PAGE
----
A Painful Crossroads?

Those who hawk debt aren’t the only ones raising alarms over market liquidity. The Bank for International Settlements, the Bank of England and the research unit of the Treasury Department have each amplified warnings around bond market stability. In addition to an eventual interest-rate rise from the Federal Reserve, investors worry that turmoil in the eurozone could spark a bond rout.

Financial reforms have helped changed the game. Before 2008, investment banks acted as the de facto market-makers in bonds. They bought and held vast quantities of corporate debt, and usually they could be counted on to buy when investors wanted to sell.

But post-crisis capital rules forced big banks to stock up on cash reserves and trim their liabilities. These regulations, routinely attacked by the banking community, meant that financial firms couldn’t load up on bonds quite like before. Major bond dealers now hold less than one quarter of the corporate debt they held in late 2007.

Though banks have complained for years about capital rules crimping their bond-trading profits, their protests have mounted lately. Most recently, HSBC chairman Douglas Flint joined the chorus. “We wanted banks to shrink their trading operations and they did,” Flint said Tuesday. “Now we’re worrying about how much more liquidity is available to long-term investors for their illiquid assets.”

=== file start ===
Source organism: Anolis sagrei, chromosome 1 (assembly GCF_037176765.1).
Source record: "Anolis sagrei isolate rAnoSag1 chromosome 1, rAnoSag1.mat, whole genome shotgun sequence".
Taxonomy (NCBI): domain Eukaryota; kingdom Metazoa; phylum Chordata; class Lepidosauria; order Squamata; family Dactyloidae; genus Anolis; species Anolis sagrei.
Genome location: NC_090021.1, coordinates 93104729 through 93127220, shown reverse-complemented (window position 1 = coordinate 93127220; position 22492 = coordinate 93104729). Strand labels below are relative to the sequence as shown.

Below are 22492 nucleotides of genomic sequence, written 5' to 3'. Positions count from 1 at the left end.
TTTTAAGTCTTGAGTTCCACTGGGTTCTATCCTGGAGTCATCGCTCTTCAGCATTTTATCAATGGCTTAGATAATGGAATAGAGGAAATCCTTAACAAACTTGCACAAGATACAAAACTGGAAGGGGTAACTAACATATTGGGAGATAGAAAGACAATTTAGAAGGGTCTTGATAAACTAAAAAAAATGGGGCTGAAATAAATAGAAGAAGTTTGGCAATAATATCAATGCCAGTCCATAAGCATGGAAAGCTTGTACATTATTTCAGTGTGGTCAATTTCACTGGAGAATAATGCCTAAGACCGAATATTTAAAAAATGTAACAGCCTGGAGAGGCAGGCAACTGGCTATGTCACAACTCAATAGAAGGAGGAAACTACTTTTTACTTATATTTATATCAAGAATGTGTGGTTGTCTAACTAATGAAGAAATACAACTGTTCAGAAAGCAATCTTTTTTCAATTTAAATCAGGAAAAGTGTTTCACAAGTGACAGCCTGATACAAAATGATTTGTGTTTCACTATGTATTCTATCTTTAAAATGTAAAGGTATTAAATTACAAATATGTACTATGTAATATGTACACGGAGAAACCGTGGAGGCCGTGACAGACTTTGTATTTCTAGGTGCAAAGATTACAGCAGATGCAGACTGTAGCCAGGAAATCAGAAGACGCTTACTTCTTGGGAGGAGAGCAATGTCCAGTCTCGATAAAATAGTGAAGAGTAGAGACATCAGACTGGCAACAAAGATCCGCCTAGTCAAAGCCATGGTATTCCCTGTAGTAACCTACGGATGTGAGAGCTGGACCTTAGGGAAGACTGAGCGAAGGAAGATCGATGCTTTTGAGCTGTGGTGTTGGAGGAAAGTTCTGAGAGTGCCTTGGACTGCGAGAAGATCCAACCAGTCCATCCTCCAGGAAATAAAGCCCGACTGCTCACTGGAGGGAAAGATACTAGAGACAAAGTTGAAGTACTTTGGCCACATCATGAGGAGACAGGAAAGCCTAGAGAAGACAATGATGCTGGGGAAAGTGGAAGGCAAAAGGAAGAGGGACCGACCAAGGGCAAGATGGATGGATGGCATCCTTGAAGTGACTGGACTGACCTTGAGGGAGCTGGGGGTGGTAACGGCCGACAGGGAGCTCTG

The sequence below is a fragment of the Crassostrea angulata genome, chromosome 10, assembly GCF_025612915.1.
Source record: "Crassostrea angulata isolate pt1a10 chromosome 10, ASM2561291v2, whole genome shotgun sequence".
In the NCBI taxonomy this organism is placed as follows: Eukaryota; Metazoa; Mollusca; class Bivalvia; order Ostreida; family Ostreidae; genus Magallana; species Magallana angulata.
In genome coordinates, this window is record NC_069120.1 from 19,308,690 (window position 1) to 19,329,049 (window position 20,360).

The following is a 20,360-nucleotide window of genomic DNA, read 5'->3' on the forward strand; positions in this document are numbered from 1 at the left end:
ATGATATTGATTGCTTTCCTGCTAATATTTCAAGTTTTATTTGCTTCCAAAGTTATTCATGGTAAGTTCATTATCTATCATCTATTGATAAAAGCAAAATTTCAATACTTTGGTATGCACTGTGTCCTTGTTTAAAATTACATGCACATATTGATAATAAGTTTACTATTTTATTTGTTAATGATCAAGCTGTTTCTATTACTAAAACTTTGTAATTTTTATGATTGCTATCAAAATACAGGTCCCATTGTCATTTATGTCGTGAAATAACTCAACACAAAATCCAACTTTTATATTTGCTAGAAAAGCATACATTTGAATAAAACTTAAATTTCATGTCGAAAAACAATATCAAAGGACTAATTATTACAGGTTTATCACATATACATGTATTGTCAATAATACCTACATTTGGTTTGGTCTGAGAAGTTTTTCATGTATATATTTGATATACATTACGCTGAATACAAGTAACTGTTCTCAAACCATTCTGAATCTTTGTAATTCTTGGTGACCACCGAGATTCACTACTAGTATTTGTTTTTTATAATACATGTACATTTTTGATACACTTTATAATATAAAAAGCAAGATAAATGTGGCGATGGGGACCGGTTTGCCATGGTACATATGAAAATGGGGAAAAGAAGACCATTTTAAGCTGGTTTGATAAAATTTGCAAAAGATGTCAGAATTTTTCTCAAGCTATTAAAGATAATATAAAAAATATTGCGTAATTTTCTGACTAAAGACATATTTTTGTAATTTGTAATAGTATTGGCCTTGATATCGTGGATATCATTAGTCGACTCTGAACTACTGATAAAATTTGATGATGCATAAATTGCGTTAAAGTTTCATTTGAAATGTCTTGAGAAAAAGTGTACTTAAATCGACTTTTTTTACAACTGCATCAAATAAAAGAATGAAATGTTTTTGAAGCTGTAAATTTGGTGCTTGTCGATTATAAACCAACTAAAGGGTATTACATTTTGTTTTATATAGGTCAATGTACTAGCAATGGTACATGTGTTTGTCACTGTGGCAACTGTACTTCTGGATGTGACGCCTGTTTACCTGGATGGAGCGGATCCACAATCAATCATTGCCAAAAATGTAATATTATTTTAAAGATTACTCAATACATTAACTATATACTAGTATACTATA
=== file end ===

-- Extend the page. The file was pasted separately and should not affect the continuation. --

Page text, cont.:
The banks warn that a full-blown run on bonds in the current environment could spell catastrophe. JPMorgan’s Dimon devoted a substantial portion of his annual letter this year to imagining such a crisis. It would be, he wrote, “harder for banks, either as lenders or market-makers, to ‘stand against the tide.’ "

Investors, too, are feeling the pinch. Portfolio managers looking to offload bonds sometimes wait weeks for a deal to go through, and institutional investors have already begun shuffling their decks.

“We used to have these big pipes that flowed from all of the clients through the dealers,” says Ian McAllister, chief financial officer of the bond-trading platform Electronifie. “Now the pipes aren’t wide enough to deal with the volume, even in normal times.”

But some have their doubts that these liquidity concerns rise to crisis proportions.

Jim Vogel, executive vice president of FTN Financial, says bond market volatility -- a proxy for measures of liquidity -- is about normal on a longer historical time frame. “We’re not yet in the camp that says trading liquidity is dooming us to a painful crossroads,” he says.